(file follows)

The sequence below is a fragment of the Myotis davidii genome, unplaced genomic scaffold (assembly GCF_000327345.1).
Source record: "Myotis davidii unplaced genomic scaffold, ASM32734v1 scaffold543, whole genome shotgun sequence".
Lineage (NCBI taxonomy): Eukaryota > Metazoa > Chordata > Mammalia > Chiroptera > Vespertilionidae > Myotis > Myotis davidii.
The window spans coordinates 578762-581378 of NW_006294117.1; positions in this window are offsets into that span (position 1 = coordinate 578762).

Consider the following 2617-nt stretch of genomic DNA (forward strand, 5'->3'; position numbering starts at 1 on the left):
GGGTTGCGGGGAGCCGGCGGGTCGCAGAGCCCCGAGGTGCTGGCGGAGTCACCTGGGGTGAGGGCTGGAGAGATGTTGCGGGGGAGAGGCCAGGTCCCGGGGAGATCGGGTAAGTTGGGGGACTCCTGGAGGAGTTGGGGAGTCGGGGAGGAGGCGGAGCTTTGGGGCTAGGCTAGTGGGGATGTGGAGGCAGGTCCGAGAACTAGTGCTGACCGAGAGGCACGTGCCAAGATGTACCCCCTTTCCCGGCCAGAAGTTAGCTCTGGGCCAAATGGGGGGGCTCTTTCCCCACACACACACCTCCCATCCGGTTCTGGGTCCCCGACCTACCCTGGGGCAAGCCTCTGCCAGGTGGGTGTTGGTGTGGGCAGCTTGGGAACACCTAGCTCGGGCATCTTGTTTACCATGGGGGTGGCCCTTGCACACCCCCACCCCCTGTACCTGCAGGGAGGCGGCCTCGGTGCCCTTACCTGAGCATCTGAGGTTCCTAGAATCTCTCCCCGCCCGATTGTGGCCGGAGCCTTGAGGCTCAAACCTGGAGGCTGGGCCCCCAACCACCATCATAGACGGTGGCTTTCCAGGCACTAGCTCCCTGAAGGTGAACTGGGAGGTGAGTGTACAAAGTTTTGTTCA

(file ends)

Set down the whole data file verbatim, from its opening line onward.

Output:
The sequence below is a fragment of the Myotis davidii genome, unplaced genomic scaffold (assembly GCF_000327345.1).
Source record: "Myotis davidii unplaced genomic scaffold, ASM32734v1 scaffold543, whole genome shotgun sequence".
Lineage (NCBI taxonomy): Eukaryota > Metazoa > Chordata > Mammalia > Chiroptera > Vespertilionidae > Myotis > Myotis davidii.
The window spans coordinates 578762-581378 of NW_006294117.1; positions in this window are offsets into that span (position 1 = coordinate 578762).

Consider the following 2617-nt stretch of genomic DNA (forward strand, 5'->3'; position numbering starts at 1 on the left):
GGGTTGCGGGGAGCCGGCGGGTCGCAGAGCCCCGAGGTGCTGGCGGAGTCACCTGGGGTGAGGGCTGGAGAGATGTTGCGGGGGAGAGGCCAGGTCCCGGGGAGATCGGGTAAGTTGGGGGACTCCTGGAGGAGTTGGGGAGTCGGGGAGGAGGCGGAGCTTTGGGGCTAGGCTAGTGGGGATGTGGAGGCAGGTCCGAGAACTAGTGCTGACCGAGAGGCACGTGCCAAGATGTACCCCCTTTCCCGGCCAGAAGTTAGCTCTGGGCCAAATGGGGGGGCTCTTTCCCCACACACACACCTCCCATCCGGTTCTGGGTCCCCGACCTACCCTGGGGCAAGCCTCTGCCAGGTGGGTGTTGGTGTGGGCAGCTTGGGAACACCTAGCTCGGGCATCTTGTTTACCATGGGGGTGGCCCTTGCACACCCCCACCCCCTGTACCTGCAGGGAGGCGGCCTCGGTGCCCTTACCTGAGCATCTGAGGTTCCTAGAATCTCTCCCCGCCCGATTGTGGCCGGAGCCTTGAGGCTCAAACCTGGAGGCTGGGCCCCCAACCACCATCATAGACGGTGGCTTTCCAGGCACTAGCTCCCTGAAGGTGAACTGGGAGGTGAGTGTACAAAGTTTTGTTCA